Gardens of the Grand Trianon, Versailles
The gardens of the Grand Trianon are smaller than the extensive formal grounds of the estate but are impressive nonetheless. Trianon is the palace of gardens, every room has a view of the gardens, which are entirely devoted to flowers, with a stunning number of varieties chosen for their colors and scents. “The tuberoses drive us away from Trianon every evening,” Madame de Maintenon wrote in a letter dated 8 August 1689. “The excess of fragrance causes men and women to feel ill.” All the decoration, paintings and panel sculptures are based on flowers.
I didn't take a lot of pictures, we will have to come back, so for once this will be a short post. It is really nice just to stand in the shade of the portico and enjoy the view. This would be a great place for some lawn chairs, a bucket of beers and a barbecue. Even though the scale of this place is still like an Italian palace, it just seems more livable than the main Palace.
That water in the distance behind the trees is called the bottom fountain. It wasn't on the day we visited. The gardens are beautiful, I wish they had more roses to give their fragrance. Empress Josephine loved roses, she produced the first written history of the cultivation of roses, and is believed to have hosted the first rose exhibition, in 1810. In 1799 while Napoleon was in Egypt, Josephine purchased the Chateau de Malmaison. Josephine took a personal interest in the gardens and the roses, and learned a great deal about botany and horticulture from her staff. Josephine wanted to collect all known roses so Napoleon ordered his warship commanders to search all seized vessels for plants to be forwarded to Malmaison.
Pierre-Joseph Redouté, the most celebrated of all flower painters and illustrators, was commissioned by her to paint the flowers from her gardens. Les Roses was published 1817-20 with 168 plates of roses; 75-80 of the roses grew at Malmaison. The technique perfected by Redouté and his team of engravers was to print the illustrations in colour from stipple-engraved plates, working from the original watercolour paintings he made on vellum. Stipple-engraving favoured extremely delicate gradations of tone, rendered by dots rather than lines or cross-hatching. All the main colours were meticulously dabbed onto a single plate before each impression was taken. The resulting colour print was then finished off by hand, usually by Redouté himself. A single original page from one of the volumes goes for about 18,000 dollars.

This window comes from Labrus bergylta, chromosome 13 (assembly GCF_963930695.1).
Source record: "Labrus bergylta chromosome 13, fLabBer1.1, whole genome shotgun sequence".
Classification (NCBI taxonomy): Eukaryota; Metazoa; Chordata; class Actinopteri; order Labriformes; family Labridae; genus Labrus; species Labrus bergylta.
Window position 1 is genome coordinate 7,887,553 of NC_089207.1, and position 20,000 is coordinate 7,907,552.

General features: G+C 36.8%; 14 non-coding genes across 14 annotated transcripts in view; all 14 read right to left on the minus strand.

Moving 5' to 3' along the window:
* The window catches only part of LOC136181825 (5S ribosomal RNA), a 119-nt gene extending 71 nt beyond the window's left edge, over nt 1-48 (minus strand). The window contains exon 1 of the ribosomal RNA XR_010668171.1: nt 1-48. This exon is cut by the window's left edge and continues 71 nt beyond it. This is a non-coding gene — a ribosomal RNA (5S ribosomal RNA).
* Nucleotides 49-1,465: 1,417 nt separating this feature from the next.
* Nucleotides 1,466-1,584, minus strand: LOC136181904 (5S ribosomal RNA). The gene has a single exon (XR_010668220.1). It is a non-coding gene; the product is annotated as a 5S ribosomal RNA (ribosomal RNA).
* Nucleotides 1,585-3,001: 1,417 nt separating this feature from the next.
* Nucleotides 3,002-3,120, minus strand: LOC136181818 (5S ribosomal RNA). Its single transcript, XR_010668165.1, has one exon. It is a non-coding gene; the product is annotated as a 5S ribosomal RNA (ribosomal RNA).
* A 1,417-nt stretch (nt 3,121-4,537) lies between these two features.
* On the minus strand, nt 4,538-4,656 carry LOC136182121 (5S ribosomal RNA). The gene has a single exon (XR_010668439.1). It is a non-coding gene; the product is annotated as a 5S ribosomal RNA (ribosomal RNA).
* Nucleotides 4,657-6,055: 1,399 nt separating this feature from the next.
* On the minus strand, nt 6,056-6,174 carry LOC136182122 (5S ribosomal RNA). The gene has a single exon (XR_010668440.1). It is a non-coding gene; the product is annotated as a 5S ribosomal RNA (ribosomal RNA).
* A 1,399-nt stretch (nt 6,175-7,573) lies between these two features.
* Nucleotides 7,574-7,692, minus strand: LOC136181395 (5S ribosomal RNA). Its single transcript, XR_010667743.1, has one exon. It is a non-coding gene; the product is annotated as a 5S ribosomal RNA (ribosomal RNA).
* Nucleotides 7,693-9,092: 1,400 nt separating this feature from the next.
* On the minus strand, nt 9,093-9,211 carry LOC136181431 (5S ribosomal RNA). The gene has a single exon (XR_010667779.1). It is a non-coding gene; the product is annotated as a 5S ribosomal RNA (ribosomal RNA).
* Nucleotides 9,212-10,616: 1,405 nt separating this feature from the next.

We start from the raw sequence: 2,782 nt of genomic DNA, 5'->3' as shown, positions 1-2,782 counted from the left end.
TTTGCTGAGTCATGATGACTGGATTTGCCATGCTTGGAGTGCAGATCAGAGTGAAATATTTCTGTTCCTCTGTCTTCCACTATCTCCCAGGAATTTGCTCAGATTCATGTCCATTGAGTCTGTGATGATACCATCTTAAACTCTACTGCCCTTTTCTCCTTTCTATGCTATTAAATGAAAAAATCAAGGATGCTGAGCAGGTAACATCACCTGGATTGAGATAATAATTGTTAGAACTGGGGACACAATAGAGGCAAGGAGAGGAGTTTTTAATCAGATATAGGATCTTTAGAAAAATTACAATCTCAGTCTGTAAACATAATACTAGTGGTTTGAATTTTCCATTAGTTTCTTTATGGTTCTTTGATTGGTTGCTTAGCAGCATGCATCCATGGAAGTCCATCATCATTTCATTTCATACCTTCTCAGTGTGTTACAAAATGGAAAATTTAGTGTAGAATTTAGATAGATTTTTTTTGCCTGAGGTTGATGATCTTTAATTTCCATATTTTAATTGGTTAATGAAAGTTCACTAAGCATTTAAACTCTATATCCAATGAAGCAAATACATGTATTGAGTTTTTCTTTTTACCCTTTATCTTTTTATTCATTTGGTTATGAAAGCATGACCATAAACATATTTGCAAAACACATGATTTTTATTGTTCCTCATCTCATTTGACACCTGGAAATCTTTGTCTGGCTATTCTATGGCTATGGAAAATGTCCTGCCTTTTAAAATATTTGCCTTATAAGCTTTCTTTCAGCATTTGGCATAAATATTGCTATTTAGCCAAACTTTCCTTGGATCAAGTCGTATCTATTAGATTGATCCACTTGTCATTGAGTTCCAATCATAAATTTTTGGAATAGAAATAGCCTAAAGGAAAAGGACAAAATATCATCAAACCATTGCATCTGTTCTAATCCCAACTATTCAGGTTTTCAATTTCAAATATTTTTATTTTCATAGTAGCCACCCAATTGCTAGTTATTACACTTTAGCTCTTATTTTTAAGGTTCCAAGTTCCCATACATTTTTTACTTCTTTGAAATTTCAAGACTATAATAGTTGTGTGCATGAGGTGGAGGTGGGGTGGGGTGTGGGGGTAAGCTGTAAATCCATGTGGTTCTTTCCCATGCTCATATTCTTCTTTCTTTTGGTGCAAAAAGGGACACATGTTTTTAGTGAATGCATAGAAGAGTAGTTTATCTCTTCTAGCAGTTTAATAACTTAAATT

Modern hybridization of roses through artificial, controlled pollination began with Josephine’s horticulturalist Andre Dupont. Prior to this, most new rose cultivars were spontaneous mutations or accidental, bee-induced hybrids, and appeared rarely. With controlled pollination, the appearance of new cultivars grew exponentially. Of the roughly 200 types of roses known to Josephine, Dupont had created 25 while in her employ. The rose Souvenir de la Malmaison appeared in 1844, 30 years after her death, named in her honor by a Russian Grand Duke planting one of the first specimens in the Imperial Garden in St. Petersburg.
As I said, the fountains were not on when we visited but this is the Buffet d’eau fountain with the water on. In 1703 Hardouin-Mansart had this fountain, also called the Cascade, built on the same axis as the Trianon-sous-Bois wing’s northern end. It was decorated with different coloured marbles ornamented with lead sculptures by Mazière, Le Lorrain, Hardy, Poirier and Van Clève.
If you love flowers, plants, birds and animals, then you are in the right place. I love nature photography and combined with my love of birds, flowers and travel I have decided to create a place to present photographs and information on my favorites. This is a revision of my previous website traveltoeat.com since I become old (and fat) and I have become more interested in photography than eating.
I live in Las Vegas but I travel frequently in the southwest, California and in fact around the world. While Las Vegas would seem to be an unusual choice with regards to plants and birds it is an unusually busy place due to Pacific Migration Flyway which comes through Las Vegas. Since this is a desert, the birds are concentrated in the many springs, seeps, lakes and parks in and around Las Vegas, making for really great birding.
Kurt Buzard MD
Since the previous blog focused on travel and eating, there will be a fair amount of focus on history beautiful architecture and food. However, both in the past and today I am always interested in a good garden, zoo, safari or hike.My idea of a perfect day is to be surrounded by flowers, insects, animals and birds, I hope my photographs and descriptions will inspire you in your own travels and hikes.